IDAHO FALLS — Calling Idaho artists! The Museum of Idaho is expanding and looking for help with a project that is part of that expansion.
The museum is currently accepting submissions from Idaho-based artists. Selected artwork will serve as inspiration for an art piece that will form part of the entryway for the museum’s planned “The Way Out West” exhibit.
“With the expansion, the temporary exhibits will go into the expansion area,” museum spokesperson Rod Hansen said. “The current galleries will all be filled with Idaho-based stories. As you come from the new building to the old building to experience the Idaho side of things, this will be the first thing you encounter.”
“The art piece is going to be really unique because we’re not asking somebody to paint a mural,” museum spokesperson Chloe Doucette said. “Instead, we’re asking an artist to create a digital version of their work which we can then give to a separate craftsman to actually plasma cut out of a wall.”
As conceptualized, the piece would be a curved steel wall the color of a cliff face or another natural stone surface. The wall will have portals in the shape of the selected artwork cut into it, obscuring but also giving hints to what museum patrons will see on the other side of the wall, including a full-sized Colombian Mammoth.
“You won’t be able to see exactly what it is but you’ll be able to make out some portions,” said Hansen. “It’s like the old joke — if you ask three blind men to describe an elephant and one’s clutching the leg, one’s clutching the ear, one’s clutching the nose then you don’t really get the full picture. That’s sort of what we’re going for.”
The ultimate goal of the project is to generate anticipation and create an impressive reveal for the mammoth in June 2020.
Doucette said the museum’s Experience Team made the decision to reach out to Idaho artists to assist with the wall project.
“We really are interested in supporting local people and local artists,” she said. “We’re welcoming other perspectives, including artists, to share their creativity and their visions of Idaho with us, so then the exhibit can be more complete, more engaging and more relevant to everyone who sees it.”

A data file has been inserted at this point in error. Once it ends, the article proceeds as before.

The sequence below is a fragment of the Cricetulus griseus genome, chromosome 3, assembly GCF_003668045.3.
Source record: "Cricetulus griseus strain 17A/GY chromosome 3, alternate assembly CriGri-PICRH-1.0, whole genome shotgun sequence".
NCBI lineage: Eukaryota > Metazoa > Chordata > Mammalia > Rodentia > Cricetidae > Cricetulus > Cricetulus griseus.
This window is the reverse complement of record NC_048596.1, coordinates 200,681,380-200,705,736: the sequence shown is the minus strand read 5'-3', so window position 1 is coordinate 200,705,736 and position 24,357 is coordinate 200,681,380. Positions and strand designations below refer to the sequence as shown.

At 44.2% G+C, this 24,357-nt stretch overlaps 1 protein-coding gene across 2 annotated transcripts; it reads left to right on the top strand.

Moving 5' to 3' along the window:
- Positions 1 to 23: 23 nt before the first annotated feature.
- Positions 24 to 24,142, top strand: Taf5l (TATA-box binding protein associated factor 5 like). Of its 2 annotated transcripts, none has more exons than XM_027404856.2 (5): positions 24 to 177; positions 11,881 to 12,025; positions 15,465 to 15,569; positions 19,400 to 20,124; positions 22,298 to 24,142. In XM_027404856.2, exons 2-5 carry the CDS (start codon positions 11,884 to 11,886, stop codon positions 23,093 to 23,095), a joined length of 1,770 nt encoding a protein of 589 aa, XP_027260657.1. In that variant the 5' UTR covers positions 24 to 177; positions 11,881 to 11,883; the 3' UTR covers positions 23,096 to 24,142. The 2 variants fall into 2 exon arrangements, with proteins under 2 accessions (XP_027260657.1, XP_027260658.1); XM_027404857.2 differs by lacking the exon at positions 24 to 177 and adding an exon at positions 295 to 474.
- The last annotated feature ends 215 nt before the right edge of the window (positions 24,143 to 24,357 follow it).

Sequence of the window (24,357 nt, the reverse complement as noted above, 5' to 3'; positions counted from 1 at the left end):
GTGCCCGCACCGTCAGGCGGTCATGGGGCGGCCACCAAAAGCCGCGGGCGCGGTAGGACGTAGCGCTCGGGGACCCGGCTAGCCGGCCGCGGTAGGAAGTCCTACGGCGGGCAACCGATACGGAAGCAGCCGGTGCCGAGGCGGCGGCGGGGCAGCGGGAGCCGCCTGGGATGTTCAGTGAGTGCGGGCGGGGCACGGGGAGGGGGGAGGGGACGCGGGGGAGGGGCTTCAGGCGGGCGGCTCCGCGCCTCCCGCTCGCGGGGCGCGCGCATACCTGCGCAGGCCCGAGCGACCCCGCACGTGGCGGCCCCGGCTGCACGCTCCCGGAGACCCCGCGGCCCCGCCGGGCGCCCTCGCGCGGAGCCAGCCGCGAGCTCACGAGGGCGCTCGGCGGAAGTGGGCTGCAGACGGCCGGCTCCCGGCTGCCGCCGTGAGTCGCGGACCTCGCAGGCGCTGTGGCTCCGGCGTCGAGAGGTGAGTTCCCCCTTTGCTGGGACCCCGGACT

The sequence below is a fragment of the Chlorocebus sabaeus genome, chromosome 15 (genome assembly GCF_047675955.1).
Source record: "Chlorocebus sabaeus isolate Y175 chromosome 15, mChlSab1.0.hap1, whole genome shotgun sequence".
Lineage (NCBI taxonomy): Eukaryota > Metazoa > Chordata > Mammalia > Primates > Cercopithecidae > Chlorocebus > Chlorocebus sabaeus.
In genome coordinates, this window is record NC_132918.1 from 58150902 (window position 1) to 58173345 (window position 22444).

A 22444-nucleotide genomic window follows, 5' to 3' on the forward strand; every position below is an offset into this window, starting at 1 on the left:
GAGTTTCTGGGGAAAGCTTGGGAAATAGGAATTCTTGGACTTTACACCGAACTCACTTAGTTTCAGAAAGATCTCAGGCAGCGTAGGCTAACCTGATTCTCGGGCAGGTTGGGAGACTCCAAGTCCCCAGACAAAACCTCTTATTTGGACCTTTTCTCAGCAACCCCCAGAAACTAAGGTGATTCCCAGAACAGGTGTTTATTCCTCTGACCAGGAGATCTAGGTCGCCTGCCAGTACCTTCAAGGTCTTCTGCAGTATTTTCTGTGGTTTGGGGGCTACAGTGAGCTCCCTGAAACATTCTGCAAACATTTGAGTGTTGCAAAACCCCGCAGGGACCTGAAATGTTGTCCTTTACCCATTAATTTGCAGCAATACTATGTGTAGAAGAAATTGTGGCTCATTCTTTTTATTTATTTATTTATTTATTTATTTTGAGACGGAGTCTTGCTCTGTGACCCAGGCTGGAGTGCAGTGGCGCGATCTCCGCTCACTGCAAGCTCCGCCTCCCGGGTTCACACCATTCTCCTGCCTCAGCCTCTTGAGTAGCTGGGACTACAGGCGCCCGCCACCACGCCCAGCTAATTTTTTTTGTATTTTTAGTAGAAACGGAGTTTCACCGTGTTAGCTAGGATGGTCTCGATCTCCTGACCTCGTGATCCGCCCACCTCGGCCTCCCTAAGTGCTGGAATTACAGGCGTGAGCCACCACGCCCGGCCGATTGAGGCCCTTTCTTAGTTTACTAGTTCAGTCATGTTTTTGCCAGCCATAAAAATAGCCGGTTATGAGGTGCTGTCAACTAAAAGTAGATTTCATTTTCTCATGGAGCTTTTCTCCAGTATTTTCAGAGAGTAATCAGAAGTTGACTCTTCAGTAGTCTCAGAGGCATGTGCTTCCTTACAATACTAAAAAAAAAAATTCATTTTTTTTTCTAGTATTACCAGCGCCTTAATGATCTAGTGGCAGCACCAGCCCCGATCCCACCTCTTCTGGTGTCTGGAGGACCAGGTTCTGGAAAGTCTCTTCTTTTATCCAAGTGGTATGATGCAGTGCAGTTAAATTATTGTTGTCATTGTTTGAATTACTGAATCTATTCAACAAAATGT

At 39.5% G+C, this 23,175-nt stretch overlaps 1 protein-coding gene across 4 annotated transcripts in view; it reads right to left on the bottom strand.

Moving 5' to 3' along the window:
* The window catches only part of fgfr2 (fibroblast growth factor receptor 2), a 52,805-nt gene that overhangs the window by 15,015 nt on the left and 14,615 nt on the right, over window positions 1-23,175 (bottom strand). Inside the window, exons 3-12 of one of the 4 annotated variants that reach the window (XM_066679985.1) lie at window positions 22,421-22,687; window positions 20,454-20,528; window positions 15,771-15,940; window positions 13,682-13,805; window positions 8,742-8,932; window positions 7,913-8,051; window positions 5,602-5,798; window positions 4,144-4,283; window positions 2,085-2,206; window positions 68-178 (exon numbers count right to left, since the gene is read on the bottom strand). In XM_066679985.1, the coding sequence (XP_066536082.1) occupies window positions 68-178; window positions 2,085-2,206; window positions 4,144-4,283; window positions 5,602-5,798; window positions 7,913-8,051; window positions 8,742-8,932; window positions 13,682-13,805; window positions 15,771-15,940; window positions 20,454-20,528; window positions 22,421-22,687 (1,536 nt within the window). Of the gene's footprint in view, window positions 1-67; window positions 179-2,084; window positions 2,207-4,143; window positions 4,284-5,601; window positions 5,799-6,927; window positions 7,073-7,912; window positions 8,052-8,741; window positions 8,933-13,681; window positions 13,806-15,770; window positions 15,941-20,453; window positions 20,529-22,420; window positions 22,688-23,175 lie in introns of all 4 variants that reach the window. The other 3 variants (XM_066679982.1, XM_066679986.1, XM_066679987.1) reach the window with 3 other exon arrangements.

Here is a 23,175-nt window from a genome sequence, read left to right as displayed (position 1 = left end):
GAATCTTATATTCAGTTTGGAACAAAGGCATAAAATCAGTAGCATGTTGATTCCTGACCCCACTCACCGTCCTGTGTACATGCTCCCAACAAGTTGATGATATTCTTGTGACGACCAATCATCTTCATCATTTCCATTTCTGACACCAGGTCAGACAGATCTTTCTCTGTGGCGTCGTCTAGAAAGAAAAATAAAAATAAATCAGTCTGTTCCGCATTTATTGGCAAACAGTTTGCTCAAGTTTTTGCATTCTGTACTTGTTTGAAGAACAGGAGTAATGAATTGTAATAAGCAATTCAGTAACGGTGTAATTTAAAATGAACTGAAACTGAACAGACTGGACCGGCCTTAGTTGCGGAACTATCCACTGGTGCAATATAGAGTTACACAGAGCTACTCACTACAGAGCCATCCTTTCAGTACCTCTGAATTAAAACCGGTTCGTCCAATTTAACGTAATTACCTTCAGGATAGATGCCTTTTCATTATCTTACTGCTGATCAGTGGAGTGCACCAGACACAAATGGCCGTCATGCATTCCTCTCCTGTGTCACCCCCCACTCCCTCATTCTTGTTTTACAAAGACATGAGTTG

Submissions for the project must be in a digital format. The museum has requested artwork with clean outlines representing the flora, fauna and landscape of the local area. While the original work does not need to be created in a digital program, museum representatives need digital files for the craftsmen cutting the artwork into the wall to work from.
Any Idaho resident is welcome to submit their work, but preference is being given to artists who are members of state’s federally recognized Native American tribes. According to Hansen, the initial idea for the wall was sparked by the way cave paintings tell stories and there is a desire to use a similar style of pictographs to visually render a story inspired by Idaho history.
“We want to be very sensitive to Native Americans and their ancestral connection to the land,” Hansen said. “If we do get some submissions from recognized Native American tribes, perhaps we’ll be able to pursue that angle. If not, we don’t want to impose any interpretation of any of that artwork from a Euro-American.”
Hansen said if the museum does not receive any submissions from Native Americans, they will go with an approach that focuses more on the local landscape.
Interested artists should submit their work to the Museum of Idaho no later than April 15, 2019, at 5 p.m. More details can be found at the museum’s Request for Proposals page.